This autobiography contrasts nicely with last year’s As in Memory Long by Peter Millett. Both are interesting and entertaining books written by prominent judges.
Barrington Black was a solicitor with a highly successful and mainly legal aid crime practice before he became a stipendiary magistrate, then Crown court judge and later supreme court justice of Gibraltar. His long career covered many famous trials, including the notorious ‘Black Panther’ case of the 1970s. His story is told with skill and tact.
A boyhood visit to Leeds Assizes led him to choose his future profession. ‘Can anyone go in and watch?’ he asked the doorman. He was hooked.
Instructing experts seemed straightforward in simpler times and there was a wide choice of senior counsel only too happy to take a brief. We sometimes think that the pre-PACE days were primitive, but the impression left by this book is of courts running efficiently and justice being dealt with quickly.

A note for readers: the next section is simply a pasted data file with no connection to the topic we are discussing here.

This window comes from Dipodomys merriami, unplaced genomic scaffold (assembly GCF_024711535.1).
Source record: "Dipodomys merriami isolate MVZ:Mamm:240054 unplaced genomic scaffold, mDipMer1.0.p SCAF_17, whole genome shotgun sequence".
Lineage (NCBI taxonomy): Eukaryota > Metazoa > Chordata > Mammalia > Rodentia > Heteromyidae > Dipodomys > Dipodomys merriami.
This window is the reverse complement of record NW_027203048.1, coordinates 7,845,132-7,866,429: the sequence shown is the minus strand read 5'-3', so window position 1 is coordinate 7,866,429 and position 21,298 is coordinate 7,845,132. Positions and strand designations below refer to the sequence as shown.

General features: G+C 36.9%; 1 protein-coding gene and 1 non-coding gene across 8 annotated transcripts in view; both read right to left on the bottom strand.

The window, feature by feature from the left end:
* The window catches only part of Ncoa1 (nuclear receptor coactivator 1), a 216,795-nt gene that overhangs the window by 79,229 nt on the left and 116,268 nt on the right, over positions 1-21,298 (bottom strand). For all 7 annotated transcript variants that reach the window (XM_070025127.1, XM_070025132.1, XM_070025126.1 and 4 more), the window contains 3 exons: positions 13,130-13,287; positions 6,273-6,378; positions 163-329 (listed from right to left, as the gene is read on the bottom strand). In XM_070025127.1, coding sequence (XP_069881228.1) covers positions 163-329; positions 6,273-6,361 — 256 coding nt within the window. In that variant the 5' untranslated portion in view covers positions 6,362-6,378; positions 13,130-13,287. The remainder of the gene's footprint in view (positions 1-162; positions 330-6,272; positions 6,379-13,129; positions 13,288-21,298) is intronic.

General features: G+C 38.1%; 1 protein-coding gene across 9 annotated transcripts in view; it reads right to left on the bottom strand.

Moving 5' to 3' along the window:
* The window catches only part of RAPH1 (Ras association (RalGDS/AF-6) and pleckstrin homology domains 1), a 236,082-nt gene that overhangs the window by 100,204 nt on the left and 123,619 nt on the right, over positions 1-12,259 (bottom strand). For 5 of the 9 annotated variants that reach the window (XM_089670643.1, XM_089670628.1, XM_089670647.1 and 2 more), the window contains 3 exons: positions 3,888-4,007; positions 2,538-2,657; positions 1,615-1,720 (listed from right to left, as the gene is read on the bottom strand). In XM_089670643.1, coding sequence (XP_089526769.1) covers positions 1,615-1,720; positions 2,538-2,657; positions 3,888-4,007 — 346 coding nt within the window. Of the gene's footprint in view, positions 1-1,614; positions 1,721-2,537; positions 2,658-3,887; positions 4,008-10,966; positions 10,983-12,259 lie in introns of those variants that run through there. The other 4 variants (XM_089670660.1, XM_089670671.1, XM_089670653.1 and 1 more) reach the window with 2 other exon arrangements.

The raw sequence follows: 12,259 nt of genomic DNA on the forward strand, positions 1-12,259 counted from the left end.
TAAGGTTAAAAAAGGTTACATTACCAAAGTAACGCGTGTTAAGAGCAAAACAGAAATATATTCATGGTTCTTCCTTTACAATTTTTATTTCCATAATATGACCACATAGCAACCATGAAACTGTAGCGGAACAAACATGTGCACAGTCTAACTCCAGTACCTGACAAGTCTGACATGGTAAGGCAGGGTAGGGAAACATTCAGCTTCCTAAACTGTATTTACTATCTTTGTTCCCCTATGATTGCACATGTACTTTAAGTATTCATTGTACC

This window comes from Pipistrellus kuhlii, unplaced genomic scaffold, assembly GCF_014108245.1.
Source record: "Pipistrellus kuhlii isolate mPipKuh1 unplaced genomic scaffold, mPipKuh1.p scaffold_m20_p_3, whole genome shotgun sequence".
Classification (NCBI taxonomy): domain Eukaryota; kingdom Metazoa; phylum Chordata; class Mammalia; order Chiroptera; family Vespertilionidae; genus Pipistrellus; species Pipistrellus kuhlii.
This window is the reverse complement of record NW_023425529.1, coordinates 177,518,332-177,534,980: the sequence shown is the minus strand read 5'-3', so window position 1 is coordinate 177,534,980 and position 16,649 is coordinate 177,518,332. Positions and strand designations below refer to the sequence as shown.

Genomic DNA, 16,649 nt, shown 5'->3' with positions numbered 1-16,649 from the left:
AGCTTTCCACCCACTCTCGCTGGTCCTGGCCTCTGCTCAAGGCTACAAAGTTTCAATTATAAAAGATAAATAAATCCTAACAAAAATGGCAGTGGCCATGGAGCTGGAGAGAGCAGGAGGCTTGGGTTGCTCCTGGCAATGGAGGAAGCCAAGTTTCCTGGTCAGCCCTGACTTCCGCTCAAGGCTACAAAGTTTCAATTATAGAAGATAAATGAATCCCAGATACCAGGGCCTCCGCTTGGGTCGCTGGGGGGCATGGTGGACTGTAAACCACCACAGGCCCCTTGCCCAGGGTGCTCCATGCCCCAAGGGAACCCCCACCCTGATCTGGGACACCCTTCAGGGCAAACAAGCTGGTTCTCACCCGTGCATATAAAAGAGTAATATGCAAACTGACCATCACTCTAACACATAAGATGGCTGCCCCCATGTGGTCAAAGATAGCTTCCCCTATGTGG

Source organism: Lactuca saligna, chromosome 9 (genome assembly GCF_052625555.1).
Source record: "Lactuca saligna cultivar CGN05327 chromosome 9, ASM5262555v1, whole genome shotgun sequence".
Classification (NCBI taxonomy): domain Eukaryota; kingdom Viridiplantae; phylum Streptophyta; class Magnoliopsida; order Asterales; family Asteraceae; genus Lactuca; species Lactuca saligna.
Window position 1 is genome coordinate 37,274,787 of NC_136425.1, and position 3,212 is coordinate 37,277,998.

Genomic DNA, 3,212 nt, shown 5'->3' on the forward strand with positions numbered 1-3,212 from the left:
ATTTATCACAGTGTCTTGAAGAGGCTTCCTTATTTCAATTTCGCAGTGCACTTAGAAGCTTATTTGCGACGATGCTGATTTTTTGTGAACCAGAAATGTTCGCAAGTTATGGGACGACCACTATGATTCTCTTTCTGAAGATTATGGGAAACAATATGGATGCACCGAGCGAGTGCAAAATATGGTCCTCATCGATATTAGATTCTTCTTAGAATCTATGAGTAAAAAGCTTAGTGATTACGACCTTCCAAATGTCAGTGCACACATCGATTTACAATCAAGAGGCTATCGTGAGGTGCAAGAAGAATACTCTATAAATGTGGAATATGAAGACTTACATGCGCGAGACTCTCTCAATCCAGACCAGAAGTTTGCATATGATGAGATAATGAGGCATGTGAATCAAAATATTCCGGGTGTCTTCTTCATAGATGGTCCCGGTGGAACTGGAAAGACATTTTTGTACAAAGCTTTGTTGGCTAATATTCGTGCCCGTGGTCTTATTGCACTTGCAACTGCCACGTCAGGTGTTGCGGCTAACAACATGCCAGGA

Author: Barrington Black
£17.50, Waterside Press
It is interesting to note his comments on inexperienced advocates and solicitors, and how their careers often developed. Has that training ground disappeared? When it came to being selected for judicial office it was all done with nods and winks. Black has some choice and telling criticism for the way governments have treated the justice system recently and the loss of dignity of certain high judicial offices.
I wonder if members of our profession could achieve so much now? Legal aid contracting had not been invented and willingness to do criminal cases just involved giving your name to the court. How many legal aid practitioners can afford a Bentley (or even a car!)? Legal aid ‘could be quite profitable’, he says modestly. How times have changed.
David Pickup is a partner at Pickup and Scott Solicitors, Aylesbury